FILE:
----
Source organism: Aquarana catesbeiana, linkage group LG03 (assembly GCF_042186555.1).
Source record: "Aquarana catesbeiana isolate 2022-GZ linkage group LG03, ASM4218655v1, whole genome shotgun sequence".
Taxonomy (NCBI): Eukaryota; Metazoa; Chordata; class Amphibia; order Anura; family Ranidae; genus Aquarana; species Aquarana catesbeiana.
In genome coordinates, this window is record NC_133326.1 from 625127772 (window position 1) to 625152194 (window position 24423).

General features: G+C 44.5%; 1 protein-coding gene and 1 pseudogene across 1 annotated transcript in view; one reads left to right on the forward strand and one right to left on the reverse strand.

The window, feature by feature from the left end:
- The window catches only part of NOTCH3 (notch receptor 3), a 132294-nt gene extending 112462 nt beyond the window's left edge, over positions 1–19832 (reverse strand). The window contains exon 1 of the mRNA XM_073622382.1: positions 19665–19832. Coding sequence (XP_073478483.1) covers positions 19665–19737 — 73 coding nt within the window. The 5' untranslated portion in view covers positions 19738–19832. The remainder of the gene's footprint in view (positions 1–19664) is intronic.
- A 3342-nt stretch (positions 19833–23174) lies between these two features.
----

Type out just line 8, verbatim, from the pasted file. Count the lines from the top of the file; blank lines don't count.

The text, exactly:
- A 3342-nt stretch (positions 19833–23174) lies between these two features.